US 3260611 A
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Description (OCR text may contain errors)
July 12, 1966 B. B. WEIDENHAMMER ETAL COATING METHOD Filed Feb. 15, 1963 Fluidizing Air or Gas INVENTORS BARRY B. WEIDENHAMMER JOHN GHUDOVAN FRITZ J. NAGEL B ZM a M ATTORNEY United States Patent Oflice v 3,266,611 Patented July 12, 1966 3,260,611 COATING METHDD Barry B. Weidenhammer, Temple, John Chudovan, Reading, and Fritz J. Nagel, Reitfton, Pa, assignors, by mesne assignments, to The Polymer Corporation, a corporation of Pennsylvania Filed Feb. 13, 1963, Ser. No. 258,226 2 Claims. (Cl. 117-18) This invention relates to the coating of metal surfaces and is concerned with the formation thereon of durable and decorative, adherent, organic plastic coatings. More particularly, the present invention is concerned with the coating of metal articles, such as, for example, washing machine splash tubs, dishwasher tubs and similar openended or open-topped receptacles on the inside surfaces thereof only.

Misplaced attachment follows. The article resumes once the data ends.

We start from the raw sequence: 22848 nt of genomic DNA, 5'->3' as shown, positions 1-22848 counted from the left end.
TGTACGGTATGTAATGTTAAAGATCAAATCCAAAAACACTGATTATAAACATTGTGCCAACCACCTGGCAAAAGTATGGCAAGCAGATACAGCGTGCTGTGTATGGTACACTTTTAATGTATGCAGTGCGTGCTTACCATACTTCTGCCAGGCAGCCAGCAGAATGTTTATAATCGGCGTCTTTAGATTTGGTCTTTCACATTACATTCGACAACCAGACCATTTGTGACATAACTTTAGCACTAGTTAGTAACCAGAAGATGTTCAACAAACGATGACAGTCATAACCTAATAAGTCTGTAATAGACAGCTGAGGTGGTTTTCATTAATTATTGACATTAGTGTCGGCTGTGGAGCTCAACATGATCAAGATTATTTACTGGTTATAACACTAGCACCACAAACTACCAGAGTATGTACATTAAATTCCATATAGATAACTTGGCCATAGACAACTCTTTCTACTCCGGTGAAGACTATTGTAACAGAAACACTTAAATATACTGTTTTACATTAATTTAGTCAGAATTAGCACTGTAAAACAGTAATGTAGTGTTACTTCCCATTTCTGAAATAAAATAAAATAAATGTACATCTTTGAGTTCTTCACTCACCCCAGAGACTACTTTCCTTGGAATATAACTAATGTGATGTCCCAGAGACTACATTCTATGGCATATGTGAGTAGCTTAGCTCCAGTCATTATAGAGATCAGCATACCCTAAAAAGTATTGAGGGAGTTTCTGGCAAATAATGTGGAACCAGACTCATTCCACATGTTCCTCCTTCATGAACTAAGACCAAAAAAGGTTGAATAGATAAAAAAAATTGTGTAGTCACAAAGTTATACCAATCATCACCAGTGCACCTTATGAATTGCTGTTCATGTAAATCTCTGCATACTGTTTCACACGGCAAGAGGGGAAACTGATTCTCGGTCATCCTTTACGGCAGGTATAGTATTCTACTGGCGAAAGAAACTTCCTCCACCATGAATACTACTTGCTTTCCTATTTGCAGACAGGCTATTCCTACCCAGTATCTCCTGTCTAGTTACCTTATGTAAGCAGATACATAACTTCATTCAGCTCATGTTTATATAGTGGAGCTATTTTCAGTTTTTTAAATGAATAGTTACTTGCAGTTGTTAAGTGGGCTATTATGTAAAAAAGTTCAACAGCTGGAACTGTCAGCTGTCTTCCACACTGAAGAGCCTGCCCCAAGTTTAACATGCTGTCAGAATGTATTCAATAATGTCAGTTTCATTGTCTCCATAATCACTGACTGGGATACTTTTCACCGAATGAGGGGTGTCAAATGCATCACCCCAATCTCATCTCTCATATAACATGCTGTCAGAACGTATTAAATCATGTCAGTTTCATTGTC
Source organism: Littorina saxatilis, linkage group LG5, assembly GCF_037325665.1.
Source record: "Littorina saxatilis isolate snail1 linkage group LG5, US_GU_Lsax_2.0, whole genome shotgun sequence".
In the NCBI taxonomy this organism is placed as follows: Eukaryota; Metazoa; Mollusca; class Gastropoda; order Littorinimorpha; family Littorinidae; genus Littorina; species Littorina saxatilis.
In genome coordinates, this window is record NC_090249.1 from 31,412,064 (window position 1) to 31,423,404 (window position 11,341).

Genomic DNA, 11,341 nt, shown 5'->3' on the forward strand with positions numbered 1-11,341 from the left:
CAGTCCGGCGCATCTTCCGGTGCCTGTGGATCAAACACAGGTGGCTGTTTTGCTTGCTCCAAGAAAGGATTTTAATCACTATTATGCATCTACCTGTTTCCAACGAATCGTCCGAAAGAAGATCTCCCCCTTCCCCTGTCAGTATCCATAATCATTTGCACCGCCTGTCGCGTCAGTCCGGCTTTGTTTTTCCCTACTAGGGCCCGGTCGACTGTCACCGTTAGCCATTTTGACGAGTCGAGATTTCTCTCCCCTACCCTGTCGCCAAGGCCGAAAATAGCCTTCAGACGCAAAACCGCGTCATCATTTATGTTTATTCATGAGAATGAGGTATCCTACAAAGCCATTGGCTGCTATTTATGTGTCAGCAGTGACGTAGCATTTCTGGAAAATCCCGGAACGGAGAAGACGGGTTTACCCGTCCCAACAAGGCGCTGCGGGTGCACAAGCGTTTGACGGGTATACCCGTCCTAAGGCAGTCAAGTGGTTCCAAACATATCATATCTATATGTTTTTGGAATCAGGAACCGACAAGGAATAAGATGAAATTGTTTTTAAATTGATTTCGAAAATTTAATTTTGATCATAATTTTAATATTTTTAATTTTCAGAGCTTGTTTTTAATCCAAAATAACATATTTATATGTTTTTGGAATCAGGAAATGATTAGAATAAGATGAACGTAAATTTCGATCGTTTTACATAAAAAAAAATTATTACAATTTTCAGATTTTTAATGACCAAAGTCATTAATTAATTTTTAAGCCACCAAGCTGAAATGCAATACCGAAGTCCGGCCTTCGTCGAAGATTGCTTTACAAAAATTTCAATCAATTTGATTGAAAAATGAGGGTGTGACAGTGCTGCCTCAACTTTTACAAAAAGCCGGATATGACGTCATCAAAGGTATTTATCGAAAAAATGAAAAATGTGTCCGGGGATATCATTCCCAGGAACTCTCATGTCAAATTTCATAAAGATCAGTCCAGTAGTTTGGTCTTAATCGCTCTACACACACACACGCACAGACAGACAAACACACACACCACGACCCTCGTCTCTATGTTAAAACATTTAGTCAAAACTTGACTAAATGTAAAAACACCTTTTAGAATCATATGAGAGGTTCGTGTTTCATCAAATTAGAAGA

It is an object of the present invention to provide a novel method of coating the interior surfaces of tub and tub-like articles. A further object is to coat such surfaces economically and conveniently and to eliminate the need for expensive masking and touch-up procedures. A further object of the invention is to insure a coating of improved evenness, uniformity of thickness, and uniformly high quality.
Other objects and advantages will be apparent to one skilled in the art upon reading this disclosure and the accompanying drawing.